Bringing the UK Border Agency to heel has been one of the mammoth tasks facing ministers since the coalition formed. Ministers have recently been rather keen to suggest that backlogs in claims and migrants disappearing without a trace were coming under control – Immigration Minister Damian Green said at the start of this month that ‘we have gripped it and dealt with’ the problem of people overstaying their visa, for instance.
But lest senior staff at the UK Border Agency were starting to pat themselves on the back for a good job well done, the Home Affairs Select Committee has released a damning report this morning which says performance is still so poor that not only should they continue to forgo their bonuses, but that the Agency should also pay back any past bonuses paid contrary to previous recommendations from MPs.
The key figure behind this verdict is a 276,460-strong backlog of outstanding cases that the Committee discovered. This group of people, ‘equivalent to the entire population of Newcastle upon Tyne’, has disappeared into a ‘Bermuda Triangle’, according to committee chair Keith Vaz. Here is the breakdown of that backlog:
21,000 live asylum cohort
80,000 asylum controlled archive (where applicants cannot be traced)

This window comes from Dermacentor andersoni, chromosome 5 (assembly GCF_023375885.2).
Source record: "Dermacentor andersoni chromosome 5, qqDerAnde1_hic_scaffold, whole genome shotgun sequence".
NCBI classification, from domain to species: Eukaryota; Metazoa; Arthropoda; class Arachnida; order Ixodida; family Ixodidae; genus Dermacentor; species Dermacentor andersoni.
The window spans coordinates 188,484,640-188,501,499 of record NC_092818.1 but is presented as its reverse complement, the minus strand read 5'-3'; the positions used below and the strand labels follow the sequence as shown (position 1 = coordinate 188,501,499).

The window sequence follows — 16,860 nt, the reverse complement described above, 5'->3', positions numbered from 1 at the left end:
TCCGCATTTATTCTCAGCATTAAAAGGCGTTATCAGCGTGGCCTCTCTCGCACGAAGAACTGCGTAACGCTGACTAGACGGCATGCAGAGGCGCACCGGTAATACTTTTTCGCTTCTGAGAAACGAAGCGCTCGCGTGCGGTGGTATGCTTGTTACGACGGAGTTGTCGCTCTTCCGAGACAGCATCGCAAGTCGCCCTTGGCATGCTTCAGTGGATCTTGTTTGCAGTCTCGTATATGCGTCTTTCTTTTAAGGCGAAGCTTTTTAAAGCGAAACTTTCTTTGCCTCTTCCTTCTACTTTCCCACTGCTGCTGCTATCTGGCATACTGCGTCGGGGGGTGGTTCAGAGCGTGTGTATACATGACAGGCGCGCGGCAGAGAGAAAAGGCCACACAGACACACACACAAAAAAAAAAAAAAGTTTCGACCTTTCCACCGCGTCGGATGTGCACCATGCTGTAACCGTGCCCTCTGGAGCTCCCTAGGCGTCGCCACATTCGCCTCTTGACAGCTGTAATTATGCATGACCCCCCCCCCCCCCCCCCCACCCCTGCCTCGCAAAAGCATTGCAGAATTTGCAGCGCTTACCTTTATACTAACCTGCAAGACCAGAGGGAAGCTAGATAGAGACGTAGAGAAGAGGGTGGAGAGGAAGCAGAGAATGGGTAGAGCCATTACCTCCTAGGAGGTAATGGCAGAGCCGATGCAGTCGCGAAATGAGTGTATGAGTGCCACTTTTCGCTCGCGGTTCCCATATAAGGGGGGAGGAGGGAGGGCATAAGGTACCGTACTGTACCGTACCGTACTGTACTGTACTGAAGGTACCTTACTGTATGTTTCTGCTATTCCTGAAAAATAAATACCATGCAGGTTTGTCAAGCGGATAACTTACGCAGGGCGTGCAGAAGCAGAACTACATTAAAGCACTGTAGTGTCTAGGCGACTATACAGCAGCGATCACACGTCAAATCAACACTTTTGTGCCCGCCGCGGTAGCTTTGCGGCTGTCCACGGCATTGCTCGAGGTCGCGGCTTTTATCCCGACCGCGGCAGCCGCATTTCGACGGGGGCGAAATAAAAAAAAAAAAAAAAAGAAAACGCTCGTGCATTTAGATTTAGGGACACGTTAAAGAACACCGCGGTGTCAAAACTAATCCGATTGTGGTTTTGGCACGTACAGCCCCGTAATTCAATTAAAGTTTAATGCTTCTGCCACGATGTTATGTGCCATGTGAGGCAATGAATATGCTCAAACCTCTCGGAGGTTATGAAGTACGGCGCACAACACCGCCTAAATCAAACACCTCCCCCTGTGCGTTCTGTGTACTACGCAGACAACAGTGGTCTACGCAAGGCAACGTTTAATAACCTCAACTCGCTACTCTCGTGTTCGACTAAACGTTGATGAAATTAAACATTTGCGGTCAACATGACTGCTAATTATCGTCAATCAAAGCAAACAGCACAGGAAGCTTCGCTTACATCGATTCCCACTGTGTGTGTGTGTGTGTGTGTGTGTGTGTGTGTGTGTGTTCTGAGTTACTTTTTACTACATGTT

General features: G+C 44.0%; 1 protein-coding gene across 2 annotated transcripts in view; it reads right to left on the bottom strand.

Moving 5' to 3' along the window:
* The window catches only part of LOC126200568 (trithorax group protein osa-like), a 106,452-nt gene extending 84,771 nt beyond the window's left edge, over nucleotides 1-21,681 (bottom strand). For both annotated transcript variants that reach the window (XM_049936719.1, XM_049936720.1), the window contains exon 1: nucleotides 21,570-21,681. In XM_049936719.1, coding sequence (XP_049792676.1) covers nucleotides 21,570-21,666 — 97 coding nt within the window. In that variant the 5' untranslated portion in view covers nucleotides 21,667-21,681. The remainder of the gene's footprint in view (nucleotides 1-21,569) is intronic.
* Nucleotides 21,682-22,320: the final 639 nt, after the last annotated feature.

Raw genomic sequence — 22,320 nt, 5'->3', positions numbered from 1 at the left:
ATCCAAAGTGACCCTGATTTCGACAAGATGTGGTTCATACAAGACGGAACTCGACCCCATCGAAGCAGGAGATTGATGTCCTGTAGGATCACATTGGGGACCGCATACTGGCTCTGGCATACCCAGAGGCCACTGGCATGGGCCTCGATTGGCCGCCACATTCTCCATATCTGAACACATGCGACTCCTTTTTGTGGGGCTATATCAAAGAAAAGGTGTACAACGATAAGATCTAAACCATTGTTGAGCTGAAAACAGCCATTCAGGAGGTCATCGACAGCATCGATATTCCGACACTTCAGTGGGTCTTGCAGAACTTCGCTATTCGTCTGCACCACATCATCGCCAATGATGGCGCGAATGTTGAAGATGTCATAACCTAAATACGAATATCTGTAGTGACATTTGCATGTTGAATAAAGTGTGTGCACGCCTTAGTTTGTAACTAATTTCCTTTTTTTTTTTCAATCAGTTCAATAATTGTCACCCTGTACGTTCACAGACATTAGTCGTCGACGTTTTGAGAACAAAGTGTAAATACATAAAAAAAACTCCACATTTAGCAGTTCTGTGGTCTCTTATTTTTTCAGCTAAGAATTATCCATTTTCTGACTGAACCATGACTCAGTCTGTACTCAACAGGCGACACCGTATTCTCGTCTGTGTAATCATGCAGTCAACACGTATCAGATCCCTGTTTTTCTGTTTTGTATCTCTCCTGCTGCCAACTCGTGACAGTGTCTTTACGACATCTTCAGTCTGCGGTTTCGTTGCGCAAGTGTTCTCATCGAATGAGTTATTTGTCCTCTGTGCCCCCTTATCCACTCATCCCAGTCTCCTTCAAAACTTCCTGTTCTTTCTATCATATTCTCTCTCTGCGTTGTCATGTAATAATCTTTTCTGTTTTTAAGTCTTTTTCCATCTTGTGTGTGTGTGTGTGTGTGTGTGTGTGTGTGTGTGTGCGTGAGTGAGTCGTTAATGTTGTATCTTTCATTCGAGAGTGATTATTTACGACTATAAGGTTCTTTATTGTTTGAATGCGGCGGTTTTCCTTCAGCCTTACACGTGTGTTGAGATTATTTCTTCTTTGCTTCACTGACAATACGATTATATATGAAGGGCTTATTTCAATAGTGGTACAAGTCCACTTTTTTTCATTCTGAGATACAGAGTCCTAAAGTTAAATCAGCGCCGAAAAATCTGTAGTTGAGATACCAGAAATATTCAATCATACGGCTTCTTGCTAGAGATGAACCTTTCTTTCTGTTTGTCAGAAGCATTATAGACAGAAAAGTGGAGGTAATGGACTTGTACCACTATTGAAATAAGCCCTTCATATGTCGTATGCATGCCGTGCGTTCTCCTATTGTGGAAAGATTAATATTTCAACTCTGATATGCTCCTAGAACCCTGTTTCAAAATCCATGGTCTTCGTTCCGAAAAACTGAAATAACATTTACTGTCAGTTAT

21,500 immigration controlled archive (where applicants cannot be traced)
3,900 foreign national offenders living in the community
60 foreign national offenders – untraced
150,000 migration refusal pool
The biggest figure in that list is also the most worrying as the committee had not been notified of the backlog in the migration refusal pool – those people refused the right to stay in the UK. The report says the committee was ‘extremely disturbed to hear that there is yet another large group of individuals who the agency are unable to account for’.
Here are some other unpleasant figures cited in the report:
3,900 foreign national offenders in total are living in the community as of 4 April whilst the agency tries to deport them.
74 days was the average length of time it took to remove a foreign national offender in 2011 after their sentence came to an end.
57 of the foreign national offenders released in 2006 without being considered for deportation are still untraced as of 3 April 2012.
There are 3,900 foreign offenders subject to deportation living in the community, and 63 per cent of these cases are over two years old, as the graph below shows:
The Home Office’s response this morning has been that the committee raises ‘legitimate concerns’ about issues it is already tackling at the UKBA, pointing to the acknowledgement that the agency is improving the way it tackles the backlog. The MPs have also welcomed the decision to limit the rights of offenders to use article 8 of the European Convention on Human Rights to oppose deportation.
But the report also warns that clearing the backlog will take years, and that the UKBA may not currently have sufficient resources to do this effectively. Shadow Immigration Minister Chris Bryant has warned this morning that cutting 5,000 staff from the UKBA shows the government is ‘failing to take illegal immigration seriously’.Tags: Immigration, UK politics, UKBA